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With audio generated using AI technology

Teachers in Zimbabwe are forced to sell sweets to their students to supplement their income as they struggle to survive in the country.

Zimbabwean teachers demand better pay and free elections

As the country continues to be gripped by a dire financial situation, teachers are having to survive on just 235 US dollars a month, according to the main teaching union, the Progressive Teachers’ Union of Zimbabwe (PTUZ).

At the NASUWT Annual Conference, PTUZ Vice-President Nokuthula Mpofu spoke abut the difficulties facing teachers and the union’s demands for free and fair elections in Zimbabwe.

She said: “There is no free education in Zimbabwe. We pay fees for the primary, secondary, tertiary and university sectors.

“Many of us have children and it’s not easy. Members are failing to have three meals a day because of the amounts of their salary they are receiving.”

Ms Mpofu said a teacher salary was just 35 US dollars a month and this was topped up by a 200 US dollars Covid allowance which could be withdrawn at any time. She contrasted this with the salaries for soldiers which she said were as much as ten times those for teachers.

She added: “Teachers are now using the schools as their market places. They go to schools to sell sweets, to sell snacks to the learners in order to get money for transport, in order to get money to sustain their living.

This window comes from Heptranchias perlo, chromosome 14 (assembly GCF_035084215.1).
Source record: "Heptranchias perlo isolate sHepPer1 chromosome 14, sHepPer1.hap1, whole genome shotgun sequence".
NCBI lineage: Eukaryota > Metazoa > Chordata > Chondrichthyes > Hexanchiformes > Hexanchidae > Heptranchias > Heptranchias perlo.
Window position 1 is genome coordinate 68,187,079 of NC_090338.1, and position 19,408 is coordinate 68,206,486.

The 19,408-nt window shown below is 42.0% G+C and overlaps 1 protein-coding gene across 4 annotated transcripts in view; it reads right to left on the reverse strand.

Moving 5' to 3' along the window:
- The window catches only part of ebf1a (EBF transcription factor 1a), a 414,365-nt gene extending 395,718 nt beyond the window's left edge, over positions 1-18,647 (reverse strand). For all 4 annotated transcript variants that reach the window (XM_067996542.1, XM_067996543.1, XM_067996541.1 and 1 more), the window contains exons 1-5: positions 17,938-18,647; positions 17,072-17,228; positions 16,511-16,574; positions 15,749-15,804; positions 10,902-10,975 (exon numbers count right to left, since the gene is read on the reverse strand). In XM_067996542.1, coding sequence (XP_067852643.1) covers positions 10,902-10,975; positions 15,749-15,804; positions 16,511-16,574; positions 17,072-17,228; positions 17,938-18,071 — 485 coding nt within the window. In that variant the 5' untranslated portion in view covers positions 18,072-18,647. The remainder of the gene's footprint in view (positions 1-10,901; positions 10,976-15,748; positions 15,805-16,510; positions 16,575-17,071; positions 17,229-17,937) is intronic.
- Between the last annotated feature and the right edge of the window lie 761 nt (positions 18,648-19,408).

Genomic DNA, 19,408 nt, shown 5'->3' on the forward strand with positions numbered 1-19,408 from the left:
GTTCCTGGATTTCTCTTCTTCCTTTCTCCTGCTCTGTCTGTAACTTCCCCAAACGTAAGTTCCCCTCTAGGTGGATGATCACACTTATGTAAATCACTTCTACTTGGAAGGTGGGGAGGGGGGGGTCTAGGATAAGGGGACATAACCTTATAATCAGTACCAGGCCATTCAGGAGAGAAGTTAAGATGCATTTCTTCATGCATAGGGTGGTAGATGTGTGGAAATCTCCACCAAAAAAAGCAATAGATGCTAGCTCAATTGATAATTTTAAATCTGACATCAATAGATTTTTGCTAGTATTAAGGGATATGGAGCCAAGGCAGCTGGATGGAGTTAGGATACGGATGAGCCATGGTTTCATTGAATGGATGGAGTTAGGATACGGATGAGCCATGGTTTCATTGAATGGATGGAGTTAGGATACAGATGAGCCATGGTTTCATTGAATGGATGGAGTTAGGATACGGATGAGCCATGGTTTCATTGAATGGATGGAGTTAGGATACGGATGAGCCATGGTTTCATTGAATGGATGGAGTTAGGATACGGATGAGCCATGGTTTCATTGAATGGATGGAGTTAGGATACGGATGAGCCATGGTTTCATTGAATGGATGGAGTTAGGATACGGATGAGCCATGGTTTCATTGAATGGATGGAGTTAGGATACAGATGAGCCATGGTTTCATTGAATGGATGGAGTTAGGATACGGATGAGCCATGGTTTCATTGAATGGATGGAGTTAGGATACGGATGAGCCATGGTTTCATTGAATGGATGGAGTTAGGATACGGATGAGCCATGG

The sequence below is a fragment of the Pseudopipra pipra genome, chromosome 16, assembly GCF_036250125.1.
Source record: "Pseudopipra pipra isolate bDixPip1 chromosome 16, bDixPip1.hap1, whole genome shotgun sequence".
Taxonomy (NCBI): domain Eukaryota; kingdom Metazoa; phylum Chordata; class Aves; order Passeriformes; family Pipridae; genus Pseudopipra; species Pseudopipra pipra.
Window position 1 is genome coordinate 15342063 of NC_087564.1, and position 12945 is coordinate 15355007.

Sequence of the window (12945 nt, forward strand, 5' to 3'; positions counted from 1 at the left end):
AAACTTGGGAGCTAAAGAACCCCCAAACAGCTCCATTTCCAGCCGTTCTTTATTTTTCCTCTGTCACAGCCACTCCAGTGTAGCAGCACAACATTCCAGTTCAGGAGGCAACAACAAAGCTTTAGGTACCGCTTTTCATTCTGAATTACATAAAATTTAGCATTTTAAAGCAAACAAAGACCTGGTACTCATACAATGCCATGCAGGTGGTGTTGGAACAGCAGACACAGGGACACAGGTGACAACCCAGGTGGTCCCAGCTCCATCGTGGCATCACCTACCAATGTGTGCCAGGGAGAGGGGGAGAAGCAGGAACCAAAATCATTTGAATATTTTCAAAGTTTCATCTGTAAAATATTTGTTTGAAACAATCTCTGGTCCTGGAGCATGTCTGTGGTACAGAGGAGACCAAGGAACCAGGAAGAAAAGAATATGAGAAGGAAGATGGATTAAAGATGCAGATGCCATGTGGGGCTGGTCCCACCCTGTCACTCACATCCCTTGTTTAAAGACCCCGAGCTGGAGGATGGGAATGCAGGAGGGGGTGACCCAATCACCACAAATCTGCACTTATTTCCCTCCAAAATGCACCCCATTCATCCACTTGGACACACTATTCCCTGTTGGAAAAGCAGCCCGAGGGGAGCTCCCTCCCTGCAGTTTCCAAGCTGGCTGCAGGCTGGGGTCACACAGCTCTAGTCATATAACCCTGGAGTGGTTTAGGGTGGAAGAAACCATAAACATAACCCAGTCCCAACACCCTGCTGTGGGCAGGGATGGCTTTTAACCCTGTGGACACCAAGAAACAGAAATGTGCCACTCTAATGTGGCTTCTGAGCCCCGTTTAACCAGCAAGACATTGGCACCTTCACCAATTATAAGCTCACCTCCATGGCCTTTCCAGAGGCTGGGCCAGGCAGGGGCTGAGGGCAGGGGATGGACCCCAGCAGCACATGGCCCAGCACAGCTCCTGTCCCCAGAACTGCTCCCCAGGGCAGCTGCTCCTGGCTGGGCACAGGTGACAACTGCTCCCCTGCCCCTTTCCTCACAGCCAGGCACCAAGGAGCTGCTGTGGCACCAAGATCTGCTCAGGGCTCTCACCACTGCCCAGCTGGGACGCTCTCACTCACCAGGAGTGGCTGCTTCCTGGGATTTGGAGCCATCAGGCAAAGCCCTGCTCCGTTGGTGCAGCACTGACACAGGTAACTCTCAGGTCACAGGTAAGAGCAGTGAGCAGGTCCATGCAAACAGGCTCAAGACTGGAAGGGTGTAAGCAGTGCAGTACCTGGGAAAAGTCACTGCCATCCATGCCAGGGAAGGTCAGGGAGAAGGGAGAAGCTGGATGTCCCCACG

“Essential female members, instead of them going to school to sell sweets, we could empower them to do other things like making sandwiches or making scones, you know, to sell things that give them dignity.

“We used to be given the same amount as civil servants, but now what the new government is doing is discriminatory. And when it comes to salary payments, they don’t negotiate. We are just given increments because I think it’s an issue of trying to protect themselves.”

The Vice-President called for free and fair elections in the country which would hopefully lead to some improvements in education and more widely in society.

She said: “We believe it’s high time that we have free, fair and credible elections and we believe we deserve better than this. We believe our government is being unfair in treating us differently.

“We believe if these elections become fair and the transparent, then things will change and the country will be in a better position.

“We believe if we see we are able to make our decisions as Zimbabweans and if the decisions of all Zimbabweans come out clearly, without either internal forces coming in or influencing the results, we’ll be in a better place.

“Of course, it won’t be overnight to make Zimbabwe a better country, but we believe it’s the voice of the people that will help this nation to change.

“So our hope now is on these coming elections to say we can do it on our own. As Zimbabweans, we need the international community to come in and assist so that things change for the better, for the people of Zimbabwe.”


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